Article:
This is a divisive movie, but only because so many people have invested so much time and energy in thinking, reading, watching, and staring at Marilyn Monroe (Norma Jean Mortensen), including, but not limited to, this filmmaker and the writer who said she thought she was going to write a small novella but ended up writing a book that was so long it had to be surgically edited. But MM, the creation, is, arguably, the most famous star that has ever existed. They still sell her images in Times Square, alongside James Dean and maybe Marlon Brando. But those images, of course, are 50 to 60 years old, as is hers. They don’t sell images of Evelyn Nesbit, or even some of Marilyn’s contemporaries, like Jane Russell.

And why did she become an icon? I think maybe that is at the very heart of this adaptation, because I’ve been thinking about it all day. The man next to me felt the need to share his opinion after the nearly 3 hour movie was over, and after he had stayed through all the credits, “Well that was an ordeal.” I don’t know if he thought I’d feel the same — usually people who make unasked for comments like that do think you’ll agree with them — or if he was an idiot. Perhaps he understood how horrific this fictional life story is — the horrors of what we do to each other, told through the story of a woman who was molded in the shape of man’s lust, beaten because of man’s lust, impregnated and aborted because of men’s lust. In any case, he came to see the same movie I did, about a woman whose been dead since 1962 (60 years last August if anyone’s counting.) Since she died at the age of 36, she could actually be still alive if she had the longevity of former Queen Elizabeth.

I think the “Why” of the matter, for me anyway, is in Joyce Carol Oates’s title. Blonde was not her natural hair color. But as most women know, who have to live under the male gaze, especially if they’re looking for a mate, and like one of Marilyn’s titles, “Gentlemen Prefer Blondes,” long flowing blonde hair attracts more men than, say, a brunette pixie cut. The word “blonde” represents everything that she wasn’t. And throughout this movie, and I presume the book, Norma Jean keeps trying to explain to people that she isn’t Marilyn Monroe. That Marilyn Monroe is an invention of the studios and the men that ran them. I can’t remember which studio president said, “Movies are about horses and tits,” but when she first walks into “Z’s” office (a shorthand way of talking about Zanuck), she stares around at all the mounted heads of wild animals and I can’t help thinking that she knows, she knows, she’s going to become one of those mounted stuffed heads. She reads, briefly, a scene she has just been given, and “Z” comes around from behind, pushes her to the floor and fucks her from behind. That’s the moment she becomes Marilyn Monroe. I still don’t know if I’ve answered the “why” question. Why we are so fascinated by this tragic life.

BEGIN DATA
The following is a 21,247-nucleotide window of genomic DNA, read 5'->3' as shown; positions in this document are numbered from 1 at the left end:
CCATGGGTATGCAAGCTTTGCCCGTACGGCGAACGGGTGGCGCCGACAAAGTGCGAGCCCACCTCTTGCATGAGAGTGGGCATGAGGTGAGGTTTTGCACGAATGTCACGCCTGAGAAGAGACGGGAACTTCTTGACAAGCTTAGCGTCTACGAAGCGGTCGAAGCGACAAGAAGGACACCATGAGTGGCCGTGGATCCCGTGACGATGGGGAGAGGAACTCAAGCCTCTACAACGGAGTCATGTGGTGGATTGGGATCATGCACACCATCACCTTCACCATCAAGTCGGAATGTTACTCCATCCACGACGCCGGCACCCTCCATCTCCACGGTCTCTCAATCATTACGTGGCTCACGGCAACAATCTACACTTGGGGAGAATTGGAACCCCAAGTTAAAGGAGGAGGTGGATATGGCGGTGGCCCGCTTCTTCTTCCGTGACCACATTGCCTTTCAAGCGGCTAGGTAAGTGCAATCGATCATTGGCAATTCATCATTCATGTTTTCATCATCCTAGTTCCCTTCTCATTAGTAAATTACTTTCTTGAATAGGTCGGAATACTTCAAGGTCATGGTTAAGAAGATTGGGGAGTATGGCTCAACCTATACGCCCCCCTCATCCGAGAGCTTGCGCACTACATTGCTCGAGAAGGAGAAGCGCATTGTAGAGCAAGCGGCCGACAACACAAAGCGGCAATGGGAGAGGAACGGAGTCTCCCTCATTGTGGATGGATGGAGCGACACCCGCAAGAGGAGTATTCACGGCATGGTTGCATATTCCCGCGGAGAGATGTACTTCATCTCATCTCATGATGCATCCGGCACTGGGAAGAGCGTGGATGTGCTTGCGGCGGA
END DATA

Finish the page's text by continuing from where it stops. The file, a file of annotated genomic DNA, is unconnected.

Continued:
The movie is full of intrusive camera angles, some from inside her vagina, but it makes sense in the scheme of all things, because she was nothing but the same character as the genetically modified woman Somni-451 in Cloud Atlas — she existed to be used. But to get back to the why question of why we are we so interested in this person, I would suggest that we aren’t, actually. We want to see the “real” Marilyn Monroe, who became so famous and iconic that her image will still be sold in Times Square a hundred years from now, long after James Dean, Marlon Brando and whoever comes and goes between now and then. But we can’t, because Marilyn Monroe was a construct, like Jesus on the cross, (now more than 2000 years and still depicted on posters and digital art).

To the actors: They are all brilliant and must be given props: Julianne Nicholson (OMG), Bobby Cannavalle, Adrien Brody, Xavier Samuels, Evan Williams, Toby Huss, and also Lily Fisher who played the little girl Norma Jean at the beginning of the movie.

But one more thing, Ana De Armas gives such an amazing performance that you actually forget, like Heath Ledger in Brokeback Mountain, that she is acting. The criticism that she still had a Cuban accent is invalid. I never once thought about her being Cuban and I didn’t hear it. And also, the fact that MM was a construction and an artifice, like Barbie, should support the notion that if Ana De Armas let any of her Cuban accent through, that would be okay. Because it, MM, was a concoction, like a cake, that we keep consuming.

Five stars.

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Don’t Worry Darling